Developer Calls Linux a "Failure", Cites "Freeloader" Ecosystem
Monty Manley writing on OS Opinion says that the hype surrounding Linux and the Open Source Movement has masked a harsh reality: thousands of buggy, half-finished software products that are not properly unit tested. This problem is allegedly made worse by the fact that many OpenSource projects are driven by volunteers and that the efforts of these contributors are second guessed by users who do not contribute to the project.
Manley says, "It's an odd fact that many of the most irrational and vociferous OS zealots are
not themselves programmers... Linux, more
than any other OS, suffers from a surfeit of testosterone-poisoned young men
who know little but speak much, and the whole community suffers from it. They
want things free simply because they don't want to pay. Saying that charging
for software is ethically wrong is only a dodge; they just don't want to part with
any dough. They are, in a word, punks. And Linux has far too many of them."
How many more "tragedy of the commons" editorials need to be written before people face facts? Read on if you are interested in our view on this subject.
The OpenSource movement is largely a volunteer effort. People who volunteer do so knowing that there will be people who use their software and don't contribute. Some users will even criticize the efforts of the project developers. Are there any differences between this volunteer organization and any other in America? Probably not.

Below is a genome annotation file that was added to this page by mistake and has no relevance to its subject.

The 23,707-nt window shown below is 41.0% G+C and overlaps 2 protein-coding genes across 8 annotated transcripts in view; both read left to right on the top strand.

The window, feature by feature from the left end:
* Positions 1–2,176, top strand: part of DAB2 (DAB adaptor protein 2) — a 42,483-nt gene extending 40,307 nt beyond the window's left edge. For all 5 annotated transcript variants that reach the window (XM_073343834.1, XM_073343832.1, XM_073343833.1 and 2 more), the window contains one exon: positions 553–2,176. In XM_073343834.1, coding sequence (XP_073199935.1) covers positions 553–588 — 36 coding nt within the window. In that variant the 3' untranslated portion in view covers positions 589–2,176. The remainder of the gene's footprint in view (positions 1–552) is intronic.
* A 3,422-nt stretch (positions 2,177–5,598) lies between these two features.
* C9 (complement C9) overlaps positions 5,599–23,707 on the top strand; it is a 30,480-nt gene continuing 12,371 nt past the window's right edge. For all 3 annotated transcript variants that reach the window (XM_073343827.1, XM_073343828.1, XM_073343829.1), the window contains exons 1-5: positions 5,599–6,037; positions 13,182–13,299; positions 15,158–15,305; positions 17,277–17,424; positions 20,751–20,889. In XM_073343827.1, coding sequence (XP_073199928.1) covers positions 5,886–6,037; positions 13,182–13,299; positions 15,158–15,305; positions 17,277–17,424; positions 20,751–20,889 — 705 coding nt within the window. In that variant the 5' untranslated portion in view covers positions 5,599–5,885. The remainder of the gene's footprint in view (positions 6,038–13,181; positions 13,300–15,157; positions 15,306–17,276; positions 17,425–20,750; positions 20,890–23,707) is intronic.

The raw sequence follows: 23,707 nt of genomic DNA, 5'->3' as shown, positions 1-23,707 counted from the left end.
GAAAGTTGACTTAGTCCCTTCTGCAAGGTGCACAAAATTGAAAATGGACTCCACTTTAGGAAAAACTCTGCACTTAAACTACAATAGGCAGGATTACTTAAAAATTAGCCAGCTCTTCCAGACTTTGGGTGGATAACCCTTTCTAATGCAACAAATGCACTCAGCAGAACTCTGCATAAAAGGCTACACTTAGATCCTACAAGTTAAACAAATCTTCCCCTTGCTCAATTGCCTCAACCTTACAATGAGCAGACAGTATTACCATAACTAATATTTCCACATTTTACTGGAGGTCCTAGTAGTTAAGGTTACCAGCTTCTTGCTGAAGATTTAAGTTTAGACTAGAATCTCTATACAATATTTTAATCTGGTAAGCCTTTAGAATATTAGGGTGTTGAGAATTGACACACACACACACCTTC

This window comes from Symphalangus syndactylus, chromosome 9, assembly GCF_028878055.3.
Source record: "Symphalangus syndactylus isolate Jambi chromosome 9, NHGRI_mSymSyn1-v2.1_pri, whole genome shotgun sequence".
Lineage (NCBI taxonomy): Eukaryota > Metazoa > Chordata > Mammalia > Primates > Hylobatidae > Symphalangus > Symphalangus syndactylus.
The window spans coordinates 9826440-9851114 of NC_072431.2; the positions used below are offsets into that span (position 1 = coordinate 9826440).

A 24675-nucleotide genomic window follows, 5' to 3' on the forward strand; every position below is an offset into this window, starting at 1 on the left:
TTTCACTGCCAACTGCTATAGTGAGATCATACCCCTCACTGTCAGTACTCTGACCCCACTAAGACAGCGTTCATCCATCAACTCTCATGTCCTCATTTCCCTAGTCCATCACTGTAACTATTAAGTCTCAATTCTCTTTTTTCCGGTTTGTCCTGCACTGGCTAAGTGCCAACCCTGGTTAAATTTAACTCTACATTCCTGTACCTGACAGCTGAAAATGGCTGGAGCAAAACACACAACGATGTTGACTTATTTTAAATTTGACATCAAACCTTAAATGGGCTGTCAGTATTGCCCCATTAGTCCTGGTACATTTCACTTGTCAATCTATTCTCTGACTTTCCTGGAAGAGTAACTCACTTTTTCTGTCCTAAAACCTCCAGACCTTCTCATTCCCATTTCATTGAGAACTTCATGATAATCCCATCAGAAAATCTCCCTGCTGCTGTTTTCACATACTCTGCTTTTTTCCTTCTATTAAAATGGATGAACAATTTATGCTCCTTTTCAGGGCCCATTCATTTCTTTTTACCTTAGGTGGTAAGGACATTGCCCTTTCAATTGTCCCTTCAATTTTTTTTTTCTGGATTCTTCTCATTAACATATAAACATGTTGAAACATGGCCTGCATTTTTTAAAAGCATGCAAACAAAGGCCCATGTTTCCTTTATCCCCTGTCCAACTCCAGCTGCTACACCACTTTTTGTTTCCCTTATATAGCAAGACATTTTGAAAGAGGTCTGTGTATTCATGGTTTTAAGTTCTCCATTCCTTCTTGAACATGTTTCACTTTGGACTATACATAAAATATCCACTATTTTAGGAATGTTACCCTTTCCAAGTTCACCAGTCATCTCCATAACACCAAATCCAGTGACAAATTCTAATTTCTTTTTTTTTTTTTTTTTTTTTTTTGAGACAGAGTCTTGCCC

It's hard to say whether Monty Manley's editorial attempts to cover too much ground, or if it simply rambles. He criticizes Linux users for demanding that commercial software products be GPLed. We are sure that he is not the first person to point this out. Yet, we always ask why the mere demand that something be released under an OpenSource license forces the developer to do so -- especially if the developer is not an individual but a real company?
Regarding the issue of unit testing and system testing, for years our major clients have applied all sorts of corporate viability tests before authorizing the use of an enterprise-grade product. From time to time, this has meant the exclusion of products from relatively large companies like Apple Computer and Sybase. Of course, these exclusions often had nothing to do with the number of bugs in the products. They had everything to do with declining market share or an unfavorable buzz around the companies in question.
So, why shouldn't we develop and apply similar viability tests to the OpenSource projects whose products we adopt? Here are a couple of good metrics: deployed copies of the project and diversity of the development group. Those are two of the reasons that we suggested that one client adopt Slashcode instead of Everything.